E. B. Kujawinski, J. W. Farrington, and J. W. Moffett., Evidence for grazing-mediated production of surface-active material by marine protists., Marine Chemistry 77: 133-142, 2002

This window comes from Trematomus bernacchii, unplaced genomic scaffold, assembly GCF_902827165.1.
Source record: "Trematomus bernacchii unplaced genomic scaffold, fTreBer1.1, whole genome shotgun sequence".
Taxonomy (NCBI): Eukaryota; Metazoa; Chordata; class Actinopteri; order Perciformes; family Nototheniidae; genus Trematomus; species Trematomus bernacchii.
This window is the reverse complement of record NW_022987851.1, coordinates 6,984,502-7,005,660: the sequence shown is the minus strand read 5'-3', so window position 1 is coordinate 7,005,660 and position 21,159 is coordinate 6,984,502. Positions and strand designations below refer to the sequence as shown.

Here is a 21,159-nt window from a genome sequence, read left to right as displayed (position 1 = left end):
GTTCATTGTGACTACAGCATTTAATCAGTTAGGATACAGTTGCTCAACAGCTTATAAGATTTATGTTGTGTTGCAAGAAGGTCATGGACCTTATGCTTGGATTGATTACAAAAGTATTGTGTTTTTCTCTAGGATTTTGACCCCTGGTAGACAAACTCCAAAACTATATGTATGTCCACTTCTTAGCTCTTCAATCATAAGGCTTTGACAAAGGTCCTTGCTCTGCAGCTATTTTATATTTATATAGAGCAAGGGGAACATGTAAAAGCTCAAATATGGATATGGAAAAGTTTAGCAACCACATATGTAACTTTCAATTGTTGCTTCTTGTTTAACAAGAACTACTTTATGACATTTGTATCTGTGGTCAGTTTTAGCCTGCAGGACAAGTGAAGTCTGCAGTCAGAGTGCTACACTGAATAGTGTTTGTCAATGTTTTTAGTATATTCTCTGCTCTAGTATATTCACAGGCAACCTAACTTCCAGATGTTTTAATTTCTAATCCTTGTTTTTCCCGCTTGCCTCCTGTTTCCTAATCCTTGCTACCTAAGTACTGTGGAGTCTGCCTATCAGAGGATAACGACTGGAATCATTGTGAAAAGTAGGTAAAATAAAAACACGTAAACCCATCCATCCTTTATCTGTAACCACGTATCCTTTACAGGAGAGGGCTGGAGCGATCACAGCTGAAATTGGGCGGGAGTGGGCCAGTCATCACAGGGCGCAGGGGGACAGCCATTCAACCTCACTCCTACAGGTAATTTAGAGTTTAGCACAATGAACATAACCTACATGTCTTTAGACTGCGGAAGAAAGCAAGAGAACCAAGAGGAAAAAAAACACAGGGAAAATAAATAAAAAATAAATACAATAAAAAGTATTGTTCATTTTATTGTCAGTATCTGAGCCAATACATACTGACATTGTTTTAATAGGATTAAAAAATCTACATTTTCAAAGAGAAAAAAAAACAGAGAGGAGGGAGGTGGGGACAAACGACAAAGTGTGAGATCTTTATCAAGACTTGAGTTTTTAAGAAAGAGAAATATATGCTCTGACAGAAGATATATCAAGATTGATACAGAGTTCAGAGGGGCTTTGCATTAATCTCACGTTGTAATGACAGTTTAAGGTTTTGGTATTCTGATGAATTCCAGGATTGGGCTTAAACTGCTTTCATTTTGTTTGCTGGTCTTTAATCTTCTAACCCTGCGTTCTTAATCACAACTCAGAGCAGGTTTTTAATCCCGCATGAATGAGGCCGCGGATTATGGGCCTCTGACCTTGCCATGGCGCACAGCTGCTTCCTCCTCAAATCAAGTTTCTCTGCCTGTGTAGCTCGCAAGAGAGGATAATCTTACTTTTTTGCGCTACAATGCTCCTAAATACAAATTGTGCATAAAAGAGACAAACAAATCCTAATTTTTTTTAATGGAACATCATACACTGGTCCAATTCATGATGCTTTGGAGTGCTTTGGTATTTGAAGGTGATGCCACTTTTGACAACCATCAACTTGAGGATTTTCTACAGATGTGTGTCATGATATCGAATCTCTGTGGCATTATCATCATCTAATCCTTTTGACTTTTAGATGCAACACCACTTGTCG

Surface-active organic compounds, or surfactants, play important roles in a variety of upper ocean processes, including surface microlayer physics and gas exchange, and the aggregation of colloidal material. Although surfactants are presumed to be produced primarily by phytoplankton, production by protozoan grazers has not been investigated. In general, the processes controlling surfactant abundance in the field are poorly understood. In this study, a two-phase laboratory system containing protists and prey was used to examine the possibility of surfactant production during protozoan grazing. Three protist species were examined, a scuticociliate, Uronema sp. (10-15 mm), and two flagellates, Cafeteria sp. (2-4 mm), and Paraphysomonas imperforata (4-8 mm). For all experimental cultures, protozoan inocula were added to rinsed bacterial suspensions (Halomonas halodurans) in sterile seawater. Surfactants, dissolved organic carbon (DOC) and population dynamics were monitored until protists had reached stationary growth. Surfactant activities increased during protozoan exponential growth. Surfactant production in the ciliate cultures was significantly higher than in either of the flagellate cultures. Bacterial controls maintained low DOC concentrations and surfactant activities. Estimates of protozoan surfactant production rates range from 10-8 to 10-9 mg prot-1 h-1 (Triton X-100 equivalents). Under non-bloom conditions (103 protozoan cells mL-1), we estimated a surfactant production rate of mg h-1 (within 1 mL of seawater), which is comparable to estimates of phytoplankton production of surface-active material during blooms. Thus, protozoan grazers constitute a potentially significant source of surface-active material in areas where protists are abundant, such as the sediment-water interface and microbial loop-dominated oligotrophic regimes.